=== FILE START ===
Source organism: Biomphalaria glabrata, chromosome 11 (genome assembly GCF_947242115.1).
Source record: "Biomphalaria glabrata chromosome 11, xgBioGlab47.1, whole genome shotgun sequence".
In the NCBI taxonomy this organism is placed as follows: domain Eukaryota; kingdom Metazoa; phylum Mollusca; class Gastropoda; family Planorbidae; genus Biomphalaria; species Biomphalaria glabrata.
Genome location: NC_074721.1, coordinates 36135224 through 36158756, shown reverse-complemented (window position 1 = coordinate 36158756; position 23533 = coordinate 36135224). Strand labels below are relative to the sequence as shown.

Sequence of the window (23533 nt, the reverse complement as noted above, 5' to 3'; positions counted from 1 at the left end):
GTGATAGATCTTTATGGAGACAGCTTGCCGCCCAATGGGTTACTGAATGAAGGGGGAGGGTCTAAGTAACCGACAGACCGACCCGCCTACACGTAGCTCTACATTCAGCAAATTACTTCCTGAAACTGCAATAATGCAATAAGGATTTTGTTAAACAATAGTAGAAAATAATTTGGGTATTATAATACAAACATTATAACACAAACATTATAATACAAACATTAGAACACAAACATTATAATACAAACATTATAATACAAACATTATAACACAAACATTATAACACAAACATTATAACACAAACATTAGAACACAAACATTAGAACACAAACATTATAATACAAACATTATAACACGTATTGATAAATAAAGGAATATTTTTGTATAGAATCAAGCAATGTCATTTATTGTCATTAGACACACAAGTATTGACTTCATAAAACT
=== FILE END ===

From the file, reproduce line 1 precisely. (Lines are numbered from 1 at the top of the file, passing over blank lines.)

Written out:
Source organism: Biomphalaria glabrata, chromosome 11 (genome assembly GCF_947242115.1).